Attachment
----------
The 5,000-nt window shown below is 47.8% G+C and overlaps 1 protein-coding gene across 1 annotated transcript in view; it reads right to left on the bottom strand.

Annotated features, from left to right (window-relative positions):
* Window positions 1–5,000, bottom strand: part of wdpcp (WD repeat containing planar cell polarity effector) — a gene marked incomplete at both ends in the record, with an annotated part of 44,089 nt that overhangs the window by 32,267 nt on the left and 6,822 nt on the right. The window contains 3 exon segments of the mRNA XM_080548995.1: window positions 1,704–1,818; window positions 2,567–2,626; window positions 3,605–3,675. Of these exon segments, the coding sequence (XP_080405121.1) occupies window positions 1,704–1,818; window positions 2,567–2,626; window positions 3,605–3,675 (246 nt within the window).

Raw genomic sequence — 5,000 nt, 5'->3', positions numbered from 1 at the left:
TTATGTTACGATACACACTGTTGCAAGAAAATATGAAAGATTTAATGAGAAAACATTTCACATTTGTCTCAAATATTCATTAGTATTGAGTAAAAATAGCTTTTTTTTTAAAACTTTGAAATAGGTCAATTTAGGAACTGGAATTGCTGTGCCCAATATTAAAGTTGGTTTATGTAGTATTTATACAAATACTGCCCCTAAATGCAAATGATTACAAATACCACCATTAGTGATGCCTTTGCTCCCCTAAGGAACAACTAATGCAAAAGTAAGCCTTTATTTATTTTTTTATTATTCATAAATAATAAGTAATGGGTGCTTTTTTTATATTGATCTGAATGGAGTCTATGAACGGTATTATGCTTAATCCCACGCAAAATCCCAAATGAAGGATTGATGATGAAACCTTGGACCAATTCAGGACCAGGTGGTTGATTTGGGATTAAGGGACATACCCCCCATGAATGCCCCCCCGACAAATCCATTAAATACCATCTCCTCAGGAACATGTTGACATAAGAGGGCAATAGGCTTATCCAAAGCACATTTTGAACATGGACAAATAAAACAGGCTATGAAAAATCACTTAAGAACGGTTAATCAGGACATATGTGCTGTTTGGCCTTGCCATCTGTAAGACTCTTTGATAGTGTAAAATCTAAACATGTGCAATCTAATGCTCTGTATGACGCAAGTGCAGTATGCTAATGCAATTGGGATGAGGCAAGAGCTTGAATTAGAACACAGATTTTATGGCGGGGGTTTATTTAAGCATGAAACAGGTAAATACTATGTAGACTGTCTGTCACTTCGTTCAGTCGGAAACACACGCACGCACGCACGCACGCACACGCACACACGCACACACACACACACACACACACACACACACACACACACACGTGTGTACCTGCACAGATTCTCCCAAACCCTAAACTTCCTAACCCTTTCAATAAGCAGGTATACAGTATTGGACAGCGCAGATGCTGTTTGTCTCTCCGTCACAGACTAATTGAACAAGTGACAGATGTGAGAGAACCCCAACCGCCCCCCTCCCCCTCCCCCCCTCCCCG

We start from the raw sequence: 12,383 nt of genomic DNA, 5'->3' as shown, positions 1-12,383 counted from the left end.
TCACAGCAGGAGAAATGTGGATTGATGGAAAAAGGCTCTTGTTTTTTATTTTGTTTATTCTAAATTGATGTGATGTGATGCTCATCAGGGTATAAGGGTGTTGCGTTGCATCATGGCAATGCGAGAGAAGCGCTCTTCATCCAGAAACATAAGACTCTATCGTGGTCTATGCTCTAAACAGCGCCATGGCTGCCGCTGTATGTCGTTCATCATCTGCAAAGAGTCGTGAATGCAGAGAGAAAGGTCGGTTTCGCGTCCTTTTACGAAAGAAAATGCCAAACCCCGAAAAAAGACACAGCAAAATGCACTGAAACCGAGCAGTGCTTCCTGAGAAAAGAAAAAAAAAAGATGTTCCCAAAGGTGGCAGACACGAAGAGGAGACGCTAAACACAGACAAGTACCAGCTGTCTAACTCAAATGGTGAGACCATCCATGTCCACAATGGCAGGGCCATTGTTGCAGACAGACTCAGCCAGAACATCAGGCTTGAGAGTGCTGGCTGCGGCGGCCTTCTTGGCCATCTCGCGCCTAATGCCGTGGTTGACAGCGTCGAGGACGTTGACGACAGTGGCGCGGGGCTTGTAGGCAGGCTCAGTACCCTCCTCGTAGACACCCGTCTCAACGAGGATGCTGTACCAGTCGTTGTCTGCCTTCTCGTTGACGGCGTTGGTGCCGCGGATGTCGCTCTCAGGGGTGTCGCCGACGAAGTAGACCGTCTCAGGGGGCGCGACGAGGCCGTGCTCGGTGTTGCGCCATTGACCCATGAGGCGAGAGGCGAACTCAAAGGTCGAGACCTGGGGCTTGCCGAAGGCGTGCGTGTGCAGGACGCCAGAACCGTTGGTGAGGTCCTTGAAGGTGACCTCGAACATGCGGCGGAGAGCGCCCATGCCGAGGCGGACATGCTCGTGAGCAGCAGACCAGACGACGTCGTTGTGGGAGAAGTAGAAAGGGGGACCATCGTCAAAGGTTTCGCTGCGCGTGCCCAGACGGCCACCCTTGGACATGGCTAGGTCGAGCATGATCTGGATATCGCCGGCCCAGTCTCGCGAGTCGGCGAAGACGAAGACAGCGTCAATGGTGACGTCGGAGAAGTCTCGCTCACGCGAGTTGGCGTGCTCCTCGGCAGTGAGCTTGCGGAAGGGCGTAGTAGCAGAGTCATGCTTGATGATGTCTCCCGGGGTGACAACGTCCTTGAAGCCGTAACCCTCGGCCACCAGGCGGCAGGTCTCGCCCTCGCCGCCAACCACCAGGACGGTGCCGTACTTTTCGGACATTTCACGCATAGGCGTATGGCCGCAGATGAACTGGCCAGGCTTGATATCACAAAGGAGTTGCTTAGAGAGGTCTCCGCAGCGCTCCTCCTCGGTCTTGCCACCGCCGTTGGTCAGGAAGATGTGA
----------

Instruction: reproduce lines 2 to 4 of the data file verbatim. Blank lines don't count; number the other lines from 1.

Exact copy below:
Annotated features, from left to right (window-relative positions):
* Window positions 1–5,000, bottom strand: part of wdpcp (WD repeat containing planar cell polarity effector) — a gene marked incomplete at both ends in the record, with an annotated part of 44,089 nt that overhangs the window by 32,267 nt on the left and 6,822 nt on the right. The window contains 3 exon segments of the mRNA XM_080548995.1: window positions 1,704–1,818; window positions 2,567–2,626; window positions 3,605–3,675. Of these exon segments, the coding sequence (XP_080405121.1) occupies window positions 1,704–1,818; window positions 2,567–2,626; window positions 3,605–3,675 (246 nt within the window).

Raw genomic sequence — 5,000 nt, 5'->3', positions numbered from 1 at the left: